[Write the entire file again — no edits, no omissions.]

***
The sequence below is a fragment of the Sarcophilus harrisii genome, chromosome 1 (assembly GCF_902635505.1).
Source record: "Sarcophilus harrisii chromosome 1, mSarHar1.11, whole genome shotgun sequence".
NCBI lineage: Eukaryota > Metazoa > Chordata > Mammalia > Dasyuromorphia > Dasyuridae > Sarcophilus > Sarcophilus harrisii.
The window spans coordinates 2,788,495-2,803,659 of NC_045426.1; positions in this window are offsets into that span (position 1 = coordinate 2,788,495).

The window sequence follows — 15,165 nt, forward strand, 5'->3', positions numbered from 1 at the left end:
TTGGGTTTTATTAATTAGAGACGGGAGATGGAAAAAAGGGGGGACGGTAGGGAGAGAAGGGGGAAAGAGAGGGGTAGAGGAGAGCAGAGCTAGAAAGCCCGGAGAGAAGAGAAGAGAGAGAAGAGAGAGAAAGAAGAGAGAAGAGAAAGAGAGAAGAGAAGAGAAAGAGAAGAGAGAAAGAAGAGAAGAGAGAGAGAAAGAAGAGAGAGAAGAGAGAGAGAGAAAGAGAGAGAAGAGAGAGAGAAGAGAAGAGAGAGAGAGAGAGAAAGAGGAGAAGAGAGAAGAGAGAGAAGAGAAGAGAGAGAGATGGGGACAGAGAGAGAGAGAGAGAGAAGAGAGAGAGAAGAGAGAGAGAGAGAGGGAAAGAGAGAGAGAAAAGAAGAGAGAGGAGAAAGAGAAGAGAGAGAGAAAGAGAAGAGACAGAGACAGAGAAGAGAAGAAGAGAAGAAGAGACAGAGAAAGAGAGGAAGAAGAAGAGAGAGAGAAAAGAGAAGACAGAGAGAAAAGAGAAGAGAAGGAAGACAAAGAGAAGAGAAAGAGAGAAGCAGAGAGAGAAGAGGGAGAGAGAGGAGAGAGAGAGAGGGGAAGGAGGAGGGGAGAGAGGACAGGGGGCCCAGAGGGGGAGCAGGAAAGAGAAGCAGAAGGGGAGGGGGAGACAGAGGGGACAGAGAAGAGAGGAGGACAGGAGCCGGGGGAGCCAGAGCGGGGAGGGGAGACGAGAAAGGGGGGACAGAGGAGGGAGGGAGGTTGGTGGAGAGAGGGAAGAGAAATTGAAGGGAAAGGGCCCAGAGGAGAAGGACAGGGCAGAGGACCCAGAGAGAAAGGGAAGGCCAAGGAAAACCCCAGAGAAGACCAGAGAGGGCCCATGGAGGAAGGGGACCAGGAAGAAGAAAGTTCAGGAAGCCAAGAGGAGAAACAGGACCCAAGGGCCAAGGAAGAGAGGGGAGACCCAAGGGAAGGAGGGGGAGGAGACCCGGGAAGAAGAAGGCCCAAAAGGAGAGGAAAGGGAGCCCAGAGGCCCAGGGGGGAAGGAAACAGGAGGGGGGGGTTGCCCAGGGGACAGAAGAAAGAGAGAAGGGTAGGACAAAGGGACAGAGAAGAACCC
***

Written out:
The sequence below is a fragment of the Sarcophilus harrisii genome, chromosome 1 (assembly GCF_902635505.1).
Source record: "Sarcophilus harrisii chromosome 1, mSarHar1.11, whole genome shotgun sequence".
NCBI lineage: Eukaryota > Metazoa > Chordata > Mammalia > Dasyuromorphia > Dasyuridae > Sarcophilus > Sarcophilus harrisii.
The window spans coordinates 2,788,495-2,803,659 of NC_045426.1; positions in this window are offsets into that span (position 1 = coordinate 2,788,495).

The window sequence follows — 15,165 nt, forward strand, 5'->3', positions numbered from 1 at the left end:
TTGGGTTTTATTAATTAGAGACGGGAGATGGAAAAAAGGGGGGACGGTAGGGAGAGAAGGGGGAAAGAGAGGGGTAGAGGAGAGCAGAGCTAGAAAGCCCGGAGAGAAGAGAAGAGAGAGAAGAGAGAGAAAGAAGAGAGAAGAGAAAGAGAGAAGAGAAGAGAAAGAGAAGAGAGAAAGAAGAGAAGAGAGAGAGAAAGAAGAGAGAGAAGAGAGAGAGAGAAAGAGAGAGAAGAGAGAGAGAAGAGAAGAGAGAGAGAGAGAGAAAGAGGAGAAGAGAGAAGAGAGAGAAGAGAAGAGAGAGAGATGGGGACAGAGAGAGAGAGAGAGAGAAGAGAGAGAGAAGAGAGAGAGAGAGAGGGAAAGAGAGAGAGAAAAGAAGAGAGAGGAGAAAGAGAAGAGAGAGAGAAAGAGAAGAGACAGAGACAGAGAAGAGAAGAAGAGAAGAAGAGACAGAGAAAGAGAGGAAGAAGAAGAGAGAGAGAAAAGAGAAGACAGAGAGAAAAGAGAAGAGAAGGAAGACAAAGAGAAGAGAAAGAGAGAAGCAGAGAGAGAAGAGGGAGAGAGAGGAGAGAGAGAGAGGGGAAGGAGGAGGGGAGAGAGGACAGGGGGCCCAGAGGGGGAGCAGGAAAGAGAAGCAGAAGGGGAGGGGGAGACAGAGGGGACAGAGAAGAGAGGAGGACAGGAGCCGGGGGAGCCAGAGCGGGGAGGGGAGACGAGAAAGGGGGGACAGAGGAGGGAGGGAGGTTGGTGGAGAGAGGGAAGAGAAATTGAAGGGAAAGGGCCCAGAGGAGAAGGACAGGGCAGAGGACCCAGAGAGAAAGGGAAGGCCAAGGAAAACCCCAGAGAAGACCAGAGAGGGCCCATGGAGGAAGGGGACCAGGAAGAAGAAAGTTCAGGAAGCCAAGAGGAGAAACAGGACCCAAGGGCCAAGGAAGAGAGGGGAGACCCAAGGGAAGGAGGGGGAGGAGACCCGGGAAGAAGAAGGCCCAAAAGGAGAGGAAAGGGAGCCCAGAGGCCCAGGGGGGAAGGAAACAGGAGGGGGGGGTTGCCCAGGGGACAGAAGAAAGAGAGAAGGGTAGGACAAAGGGACAGAGAAGAACCC